Parents…..We need to have a chat.

Let me present a scenario for all you dance parents out there:

Your little girl or boy loves dance. They work day and night even when they were tinny. They gave up birthdays and holidays because they wanted to be the best. Your family sacrificed for years to be able to provide their child with the best training so that one day they may realise their artistic dream in whatever capacity they can.

Adulthood comes. You watch your once child turn into a beautiful adult and wonderful dance professional. You have affirmation that all those years of hard work and sacrifice were worth it. You just want the best for your child. You just want them to be appreciated. You want them to succeed doing what they love.

Now remember not everyone loves to work. So many people wait for Fridays or days off. They didn’t study their whole life to be what they are today. A dancer has studied, invested and focused ALL of their energy to be who and what they are today. This is not just a job….it is their life.

Now imagine this: Everyday your once little boy or girl attends a job they love with every bone in their body and every day someone tries to dictate to them what they should be doing and how they should do it. Just imagine that no one is ever happy with them. That the hours and hours of passion and investment are just not enough. That ultimately their community and dance parents have little to no faith in their ability to do their job.

As a parent how would you feel if after all those years of hopes and dreams parents and students decide that your child is not worthy of respect?

Welcome to the world of so many dance teachers out there that make this their career; their life; their everything. I would like to explain why I think parents are slowly killing dance.

We can’t deny that children deserve love, respect and learning opportunities. But can we also agree that they need food, shelter, warmth and medical care. At no point could you walk into Coles and ask for free food or tell them you will pay them later. Not even for the most basic of services can you frequently leave an IOU message without being arrested or having some sort of negative consequences. So at what point can you walk into a small business with non essential services and dictate things like payment terms and prices. At no point have you been privy to budgets, staff costs, experience vs pay rates, industry standards and any other monetary aspect of the business. So at what point do you think you can haggle with me or any other dance studio. When McDonalds raised their prices for meals did you throw them a $5 and say “that will do.” Costs rise and fall according to many things. Price increases come with things like growth, environmental changes and staff requirements. And ultimately there are things to bargain with and I don’t think it is your child’s learning. Ultimately if you think something is too expensive then do your research. If you think the studio is not worth the investment then go somewhere else. If you didn’t know, studio owners often pay themselves last, are the first to bare the consequences of unpaid invoices, and work hours that you couldn’t even begin to imagine. Unless you would like to become a part owner in my business by investing a large sum of money then you my friend are not on my board of directors and do not have a say on how I set my prices. PS. You sending your child to my school does not make you a part owner, it makes you a client. Client privileges only go so far. Just think as to whether you would do or say even half the things you say to a studio owner to any other the electricity company, bank or grocery store…..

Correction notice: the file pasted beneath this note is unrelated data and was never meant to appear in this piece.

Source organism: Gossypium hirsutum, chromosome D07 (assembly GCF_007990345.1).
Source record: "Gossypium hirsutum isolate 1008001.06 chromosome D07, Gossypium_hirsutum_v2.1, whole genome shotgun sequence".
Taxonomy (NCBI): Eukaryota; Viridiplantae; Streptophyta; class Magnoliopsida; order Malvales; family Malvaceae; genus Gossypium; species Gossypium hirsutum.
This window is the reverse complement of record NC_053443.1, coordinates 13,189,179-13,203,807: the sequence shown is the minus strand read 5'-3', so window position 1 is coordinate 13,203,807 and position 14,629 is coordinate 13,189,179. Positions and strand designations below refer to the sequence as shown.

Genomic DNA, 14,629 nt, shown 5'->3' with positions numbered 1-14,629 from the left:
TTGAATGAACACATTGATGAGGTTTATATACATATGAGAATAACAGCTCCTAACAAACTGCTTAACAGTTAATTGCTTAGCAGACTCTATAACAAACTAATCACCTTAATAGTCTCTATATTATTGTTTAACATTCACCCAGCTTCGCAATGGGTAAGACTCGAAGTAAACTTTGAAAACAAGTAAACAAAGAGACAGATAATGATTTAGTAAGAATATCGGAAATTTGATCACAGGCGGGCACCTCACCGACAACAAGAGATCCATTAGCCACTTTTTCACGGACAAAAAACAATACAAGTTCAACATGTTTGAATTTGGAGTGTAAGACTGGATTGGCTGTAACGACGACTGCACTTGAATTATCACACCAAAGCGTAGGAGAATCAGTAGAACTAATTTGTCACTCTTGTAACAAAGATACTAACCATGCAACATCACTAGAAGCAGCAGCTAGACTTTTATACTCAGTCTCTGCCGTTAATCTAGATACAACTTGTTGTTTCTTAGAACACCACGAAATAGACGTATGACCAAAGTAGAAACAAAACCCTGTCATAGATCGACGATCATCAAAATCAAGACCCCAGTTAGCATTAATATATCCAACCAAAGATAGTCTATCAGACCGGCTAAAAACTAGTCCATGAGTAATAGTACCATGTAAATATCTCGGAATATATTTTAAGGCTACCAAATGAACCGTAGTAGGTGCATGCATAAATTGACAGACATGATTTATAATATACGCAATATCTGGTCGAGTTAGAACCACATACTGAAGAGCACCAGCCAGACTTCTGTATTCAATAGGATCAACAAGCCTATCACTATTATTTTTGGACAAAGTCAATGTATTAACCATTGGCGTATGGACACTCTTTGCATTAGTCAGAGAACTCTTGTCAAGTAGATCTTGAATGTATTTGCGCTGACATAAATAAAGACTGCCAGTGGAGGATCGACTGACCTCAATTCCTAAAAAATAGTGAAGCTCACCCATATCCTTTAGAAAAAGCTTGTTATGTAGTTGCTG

If you don’t trust me find another studio!! If you think someone else can do it better ……find another studio!!! If you are overall happy with our studio, my teaching and have a concern, treat me like you would any other business you respect: Let us know privately and give us an opportunity to fix it. If we can’t fix it or its something that really you have no right to demand but you think you do anyway than…I’m sure you know it’s coming…..Go to another studio. Whether you have sat in an audience or attended dance classes for 5 minutes or 5 years I promise you you still don’t have a clue how to do my job. Lets look at an example: I have had a bank account for 33 years. Under no circumstances do I believe I should be heard at the top level by Bank Management as to what is going to make my life easier while banking or how they should be doing things regarding procedures and policies. If I feel something is not right I call and speak to them. If they don’t see my concern as valid its one of two things 1) NOT VALID or 2) THE COMPANY IS NOT RIGHT FOR ME!!!! It’s that simple. Abusing them, not paying bills, wasting time badmouthing them are all things none of us really do because ultimately we look absolutely foolish pretending we know things about an industry that we fully do not understand. You shop at Coles but how many times have you told them to change their logo or that you know where to find strawberries at a cheaper price…..all things you just don’t do. So trust, respect and listening are things you need to do as a dance parent. If you don’t trust, respect or like what you are hearing from the instructor then simply turn around and walk in the direction from once you came because let me tell you if my birth parents heard all the things people say to me they would be heartbroken.